“Take the Test - Take Control” VT Participates in National HIV Testing Day Campaign

For Immediate Release: June 24, 2004

Contact: Susanna Weller, MPH
HIV/AIDS Program Acting Director
Vermont Department of Health

BURLINGTON - June 27 marks National HIV Testing Day - the day when people at risk of HIV infection are encouraged to seek voluntary HIV counseling and testing with the slogan “Take the Test - Take Control.”

The Vermont Department of Health is collaborating with the National Association of People with AIDS, the U.S. Department of Health and Human Services and local community partners to promote HIV antibody testing among people at risk in Vermont.

“Avoiding infection is the best thing a person can do to stay healthy,” says Vermont Health Commissioner Dr. Paul Jarris. “We are working to stop the spread of HIV with programs that help people develop knowledge and skills to adopt prevention behaviors.”

“Knowing your HIV status through testing is an important part of protecting your health too,” he continues. “Especially for those who may already be infected, it is better to know.”

According to the Centers for Disease Control and Prevention (CDC) as many as 280,000 people in the United States are living with HIV and do not know they are infected. For people who are HIV positive, getting tested is often the first step in taking control of their lives and health.

“One reason that HIV testing is so important is the prevention counseling people receive at state approved sites,” says Jarris. “This helps them reduce their risk of infecting themselves or their partners.”

“The treatment of HIV disease has improved so dramatically in recent years,” says Jarris, “That is another reason why testing for HIV is so important. If people are already infected and don’t know it, they can’t take advantage of treatment options that can greatly reduce the effects of HIV or postpone the onset of AIDS.”

There are four comprehensive care clinics, community partners with the Vermont Department of Health, offering a full range of medical services for people living with HIV/AIDS at hospitals in Burlington, Brattleboro, Rutland and Saint Johnsbury.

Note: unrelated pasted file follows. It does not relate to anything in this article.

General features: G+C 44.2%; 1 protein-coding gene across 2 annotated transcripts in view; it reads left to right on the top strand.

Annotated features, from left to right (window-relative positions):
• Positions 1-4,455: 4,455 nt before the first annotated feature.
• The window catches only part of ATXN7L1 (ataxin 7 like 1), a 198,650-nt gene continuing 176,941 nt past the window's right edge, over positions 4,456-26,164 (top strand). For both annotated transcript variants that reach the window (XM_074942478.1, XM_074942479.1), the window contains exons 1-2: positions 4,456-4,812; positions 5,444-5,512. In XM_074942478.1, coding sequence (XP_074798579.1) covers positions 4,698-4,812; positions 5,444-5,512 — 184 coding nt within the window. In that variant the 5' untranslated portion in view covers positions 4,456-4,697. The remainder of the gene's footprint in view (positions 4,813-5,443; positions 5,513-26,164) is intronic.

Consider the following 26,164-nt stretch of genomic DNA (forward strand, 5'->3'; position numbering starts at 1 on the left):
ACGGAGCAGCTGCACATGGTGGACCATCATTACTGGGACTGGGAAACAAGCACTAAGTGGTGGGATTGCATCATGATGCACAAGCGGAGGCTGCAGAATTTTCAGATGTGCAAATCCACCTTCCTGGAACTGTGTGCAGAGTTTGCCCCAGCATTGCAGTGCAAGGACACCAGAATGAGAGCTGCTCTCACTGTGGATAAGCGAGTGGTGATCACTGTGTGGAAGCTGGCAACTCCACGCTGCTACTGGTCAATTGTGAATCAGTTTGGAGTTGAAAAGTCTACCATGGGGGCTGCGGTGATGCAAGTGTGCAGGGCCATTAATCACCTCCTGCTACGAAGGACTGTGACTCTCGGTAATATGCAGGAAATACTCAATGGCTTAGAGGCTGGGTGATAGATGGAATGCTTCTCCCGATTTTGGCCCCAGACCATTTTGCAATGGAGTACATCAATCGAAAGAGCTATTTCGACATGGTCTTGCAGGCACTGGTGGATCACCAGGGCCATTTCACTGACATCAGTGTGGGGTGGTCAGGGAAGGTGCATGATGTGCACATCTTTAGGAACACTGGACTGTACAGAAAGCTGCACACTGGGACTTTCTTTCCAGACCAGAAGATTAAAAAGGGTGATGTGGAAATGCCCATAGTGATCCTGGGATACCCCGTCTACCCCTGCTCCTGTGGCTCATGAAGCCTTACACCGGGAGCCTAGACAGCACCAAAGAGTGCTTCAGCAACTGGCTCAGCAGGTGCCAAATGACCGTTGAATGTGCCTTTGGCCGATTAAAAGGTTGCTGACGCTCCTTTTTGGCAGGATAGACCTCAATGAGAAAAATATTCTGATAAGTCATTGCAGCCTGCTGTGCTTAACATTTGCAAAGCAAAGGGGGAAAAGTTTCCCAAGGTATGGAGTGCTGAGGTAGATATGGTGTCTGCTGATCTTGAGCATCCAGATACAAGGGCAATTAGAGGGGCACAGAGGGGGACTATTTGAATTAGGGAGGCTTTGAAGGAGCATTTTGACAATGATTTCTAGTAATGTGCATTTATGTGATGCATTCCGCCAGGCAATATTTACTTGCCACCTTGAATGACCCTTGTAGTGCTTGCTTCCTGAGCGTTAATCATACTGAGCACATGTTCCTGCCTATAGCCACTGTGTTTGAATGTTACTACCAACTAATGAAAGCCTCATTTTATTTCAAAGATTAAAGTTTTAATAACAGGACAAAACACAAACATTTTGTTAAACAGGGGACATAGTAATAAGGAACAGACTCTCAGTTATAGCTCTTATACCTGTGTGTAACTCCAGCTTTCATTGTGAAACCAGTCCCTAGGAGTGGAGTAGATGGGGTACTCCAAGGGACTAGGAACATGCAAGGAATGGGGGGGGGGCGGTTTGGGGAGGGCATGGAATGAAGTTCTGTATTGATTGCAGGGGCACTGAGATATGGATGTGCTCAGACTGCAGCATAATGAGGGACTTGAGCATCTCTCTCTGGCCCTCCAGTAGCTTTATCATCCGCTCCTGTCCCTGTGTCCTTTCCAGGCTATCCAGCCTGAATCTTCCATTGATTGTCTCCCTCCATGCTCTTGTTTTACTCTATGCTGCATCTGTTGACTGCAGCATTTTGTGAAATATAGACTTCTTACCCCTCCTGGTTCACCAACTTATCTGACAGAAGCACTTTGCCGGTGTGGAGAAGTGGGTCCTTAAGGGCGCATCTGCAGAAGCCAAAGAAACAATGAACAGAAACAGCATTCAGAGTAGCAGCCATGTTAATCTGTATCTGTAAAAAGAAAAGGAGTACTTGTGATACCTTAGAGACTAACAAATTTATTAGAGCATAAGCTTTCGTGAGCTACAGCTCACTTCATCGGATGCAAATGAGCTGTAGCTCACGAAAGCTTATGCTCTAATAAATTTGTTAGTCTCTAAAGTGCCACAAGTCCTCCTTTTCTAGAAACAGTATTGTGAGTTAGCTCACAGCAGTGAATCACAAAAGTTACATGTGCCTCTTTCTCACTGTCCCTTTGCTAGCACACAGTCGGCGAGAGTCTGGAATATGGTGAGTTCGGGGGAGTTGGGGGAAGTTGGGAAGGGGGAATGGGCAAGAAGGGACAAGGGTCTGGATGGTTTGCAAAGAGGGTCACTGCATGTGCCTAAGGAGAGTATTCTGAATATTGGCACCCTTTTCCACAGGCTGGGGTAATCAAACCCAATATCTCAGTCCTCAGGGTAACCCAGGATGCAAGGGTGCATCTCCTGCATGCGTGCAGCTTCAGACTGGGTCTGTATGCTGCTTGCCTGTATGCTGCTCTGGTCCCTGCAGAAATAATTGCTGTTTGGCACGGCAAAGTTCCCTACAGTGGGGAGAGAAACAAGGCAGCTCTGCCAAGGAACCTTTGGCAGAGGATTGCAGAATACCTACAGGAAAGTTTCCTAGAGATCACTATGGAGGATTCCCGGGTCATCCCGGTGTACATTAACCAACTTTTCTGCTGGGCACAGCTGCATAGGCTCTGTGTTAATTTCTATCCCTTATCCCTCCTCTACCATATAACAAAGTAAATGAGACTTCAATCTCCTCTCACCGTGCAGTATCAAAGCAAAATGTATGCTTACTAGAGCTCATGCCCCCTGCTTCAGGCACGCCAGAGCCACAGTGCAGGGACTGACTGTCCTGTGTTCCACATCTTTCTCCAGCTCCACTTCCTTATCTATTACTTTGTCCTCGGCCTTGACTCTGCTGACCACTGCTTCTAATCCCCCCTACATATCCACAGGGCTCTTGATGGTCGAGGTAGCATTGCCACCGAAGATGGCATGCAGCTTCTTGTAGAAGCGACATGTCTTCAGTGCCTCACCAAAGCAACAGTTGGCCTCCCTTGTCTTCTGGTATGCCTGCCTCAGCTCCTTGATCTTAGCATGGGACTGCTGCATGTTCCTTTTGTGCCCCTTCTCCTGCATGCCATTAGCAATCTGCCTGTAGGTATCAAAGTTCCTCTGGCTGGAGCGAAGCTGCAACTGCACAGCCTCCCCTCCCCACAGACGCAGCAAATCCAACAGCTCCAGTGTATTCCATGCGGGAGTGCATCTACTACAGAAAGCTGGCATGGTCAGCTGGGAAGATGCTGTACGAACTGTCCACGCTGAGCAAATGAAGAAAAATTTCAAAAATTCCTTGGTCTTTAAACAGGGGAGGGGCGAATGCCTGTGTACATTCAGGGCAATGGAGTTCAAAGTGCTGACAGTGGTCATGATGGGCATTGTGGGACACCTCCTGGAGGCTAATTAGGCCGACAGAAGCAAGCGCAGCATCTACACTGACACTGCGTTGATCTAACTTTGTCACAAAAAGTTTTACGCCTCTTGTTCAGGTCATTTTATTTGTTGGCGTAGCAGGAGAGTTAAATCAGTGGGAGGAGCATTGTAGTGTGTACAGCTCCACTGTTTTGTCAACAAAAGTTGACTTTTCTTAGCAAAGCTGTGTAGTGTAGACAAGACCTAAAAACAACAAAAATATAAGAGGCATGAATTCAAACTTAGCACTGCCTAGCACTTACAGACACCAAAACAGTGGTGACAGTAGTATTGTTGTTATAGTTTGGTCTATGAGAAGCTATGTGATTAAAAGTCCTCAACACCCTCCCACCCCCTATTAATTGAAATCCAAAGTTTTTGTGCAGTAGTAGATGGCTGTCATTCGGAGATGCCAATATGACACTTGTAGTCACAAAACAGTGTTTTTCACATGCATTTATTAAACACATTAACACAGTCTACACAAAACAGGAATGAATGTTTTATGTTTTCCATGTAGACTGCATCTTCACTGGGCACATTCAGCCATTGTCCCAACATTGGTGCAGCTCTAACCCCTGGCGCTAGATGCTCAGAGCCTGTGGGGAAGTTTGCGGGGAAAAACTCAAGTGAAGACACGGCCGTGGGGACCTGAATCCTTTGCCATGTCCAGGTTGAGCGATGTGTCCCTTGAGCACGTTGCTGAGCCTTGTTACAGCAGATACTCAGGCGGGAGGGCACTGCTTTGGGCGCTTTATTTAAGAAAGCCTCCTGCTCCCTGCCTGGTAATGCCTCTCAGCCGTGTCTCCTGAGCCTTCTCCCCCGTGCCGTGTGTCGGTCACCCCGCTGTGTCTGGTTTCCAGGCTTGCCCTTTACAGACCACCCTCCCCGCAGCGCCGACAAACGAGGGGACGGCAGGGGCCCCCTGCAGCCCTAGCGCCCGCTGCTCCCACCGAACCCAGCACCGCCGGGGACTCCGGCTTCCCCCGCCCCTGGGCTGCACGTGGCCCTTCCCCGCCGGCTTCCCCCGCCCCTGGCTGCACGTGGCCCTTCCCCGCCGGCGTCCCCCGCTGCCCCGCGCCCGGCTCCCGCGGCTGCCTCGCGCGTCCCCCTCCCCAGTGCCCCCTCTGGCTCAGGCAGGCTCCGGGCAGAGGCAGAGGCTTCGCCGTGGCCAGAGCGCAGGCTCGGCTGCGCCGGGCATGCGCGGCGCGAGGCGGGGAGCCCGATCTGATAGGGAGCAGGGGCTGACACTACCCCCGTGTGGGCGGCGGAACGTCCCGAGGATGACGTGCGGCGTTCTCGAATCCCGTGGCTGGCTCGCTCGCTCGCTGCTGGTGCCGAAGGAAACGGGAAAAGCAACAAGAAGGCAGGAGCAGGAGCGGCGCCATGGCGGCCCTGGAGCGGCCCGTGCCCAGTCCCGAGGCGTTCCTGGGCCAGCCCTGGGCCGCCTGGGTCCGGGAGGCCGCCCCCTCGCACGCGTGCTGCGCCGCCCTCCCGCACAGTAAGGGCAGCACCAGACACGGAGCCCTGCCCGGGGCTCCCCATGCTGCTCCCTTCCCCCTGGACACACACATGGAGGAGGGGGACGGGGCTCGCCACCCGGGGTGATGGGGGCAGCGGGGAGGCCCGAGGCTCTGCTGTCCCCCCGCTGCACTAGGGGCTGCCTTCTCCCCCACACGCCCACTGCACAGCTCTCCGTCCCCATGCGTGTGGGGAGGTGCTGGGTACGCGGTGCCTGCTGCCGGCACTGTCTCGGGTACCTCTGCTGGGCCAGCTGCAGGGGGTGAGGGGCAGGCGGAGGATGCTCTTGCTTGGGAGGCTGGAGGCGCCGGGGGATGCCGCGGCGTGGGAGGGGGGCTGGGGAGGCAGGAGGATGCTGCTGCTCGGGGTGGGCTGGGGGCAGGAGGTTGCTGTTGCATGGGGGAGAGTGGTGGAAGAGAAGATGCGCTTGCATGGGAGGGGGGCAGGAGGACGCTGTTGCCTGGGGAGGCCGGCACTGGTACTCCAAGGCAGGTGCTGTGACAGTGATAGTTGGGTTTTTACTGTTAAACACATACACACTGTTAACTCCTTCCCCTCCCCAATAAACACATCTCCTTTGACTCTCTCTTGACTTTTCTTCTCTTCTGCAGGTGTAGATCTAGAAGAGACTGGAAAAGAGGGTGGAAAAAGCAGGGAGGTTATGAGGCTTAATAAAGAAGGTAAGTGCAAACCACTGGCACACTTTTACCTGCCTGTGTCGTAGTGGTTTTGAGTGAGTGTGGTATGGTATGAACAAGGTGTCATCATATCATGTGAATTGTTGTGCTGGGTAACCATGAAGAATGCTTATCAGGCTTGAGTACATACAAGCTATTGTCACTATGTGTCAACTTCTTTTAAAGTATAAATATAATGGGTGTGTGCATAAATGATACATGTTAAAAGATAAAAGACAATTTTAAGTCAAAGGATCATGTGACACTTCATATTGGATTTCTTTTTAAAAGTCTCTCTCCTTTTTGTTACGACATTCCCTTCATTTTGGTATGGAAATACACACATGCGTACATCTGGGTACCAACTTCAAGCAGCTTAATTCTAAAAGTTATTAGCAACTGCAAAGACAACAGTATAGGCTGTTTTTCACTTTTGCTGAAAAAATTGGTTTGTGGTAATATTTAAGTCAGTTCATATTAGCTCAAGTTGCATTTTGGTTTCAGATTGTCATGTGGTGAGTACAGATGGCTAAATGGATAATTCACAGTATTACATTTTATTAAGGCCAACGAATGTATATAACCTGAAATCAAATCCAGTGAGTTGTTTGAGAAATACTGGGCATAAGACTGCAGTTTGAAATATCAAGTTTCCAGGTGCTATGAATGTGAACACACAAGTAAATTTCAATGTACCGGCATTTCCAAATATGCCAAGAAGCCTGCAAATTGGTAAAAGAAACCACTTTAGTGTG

Deborah Kutzko RN, FNP of the Comprehensive Care Clinics agrees with Commissioner Jarris. “Now more than ever, testing is the first step towards health for people already infected with HIV,” says Kutzko. “People with HIV can live long productive lives with the medications available,” she says, “but the first step to treatment is testing.”

Making testing widely available, keeping it voluntary and free helps reduce barriers. “We have spent several years developing a statewide system that offers safe, accessible and free HIV testing,” says Susanna Weller, MPH, acting director of the Vermont Department of Health HIV/AIDS Program. “There are 43 sites in 20 towns and cities where Vermonters can get free testing,” says Weller.

With National HIV Testing Day falling on a Sunday this year, campaign organizers were quick to acknowledge that many people won’t be able to access testing on that day itself. “But this campaign is bigger than just that one day,” says Weller. “It provides the opportunity to promote HIV testing and provide information about accessing testing not just on June 27, but all this week, next week and in the future,” she continues.

Although their offices will be closed on June 27, the Vermont Department of Health has implemented a promotional campaign that began this week and includes informational resources that will be accessible 24/7. According to Weller, “People with web access can visit our site at www.healthyvermonters.info and click on the HIV testing icon to find the testing sites in their area.”

“We’ve also worked with Public Health Nurses in most of our District Offices to place public service announcements in newspapers and on radio and public access TV stations to promote testing statewide,” says Weller. She adds, “Some of our community partners are also extending testing services on the day after Testing Day.”

Vermont CARES (Committee for AIDS Resources, Education and Services), is one of the organizations that delivers state approved HIV testing and other services for people affected by HIV/AIDS. Kelly Brigham, Program Specialist for Prevention at Vermont CARES says, “We will acknowledge National Testing Day on June 28th by sending thirteen testers to over ten sites in four different counties around the state.”

HIV is spread primarily through sex and needle or syringe sharing. Women who are considering pregnancy or who are pregnant are also encouraged to ask their medical provider about HIV testing. A mother with HIV can pass the virus to her baby during pregnancy, birth or breastfeeding, although early intervention and medical care can greatly reduce this risk.

For information on HIV testing call toll-free from within Vermont 800-882-AIDS (800-882-2437) or for hearing impaired TTY access, dial 800-319-3141 (open weekdays from 8:30-4:30).

For information 24/7 visit www.healthyvermonters.info or call the National AIDS Hotline at 800-342-2437.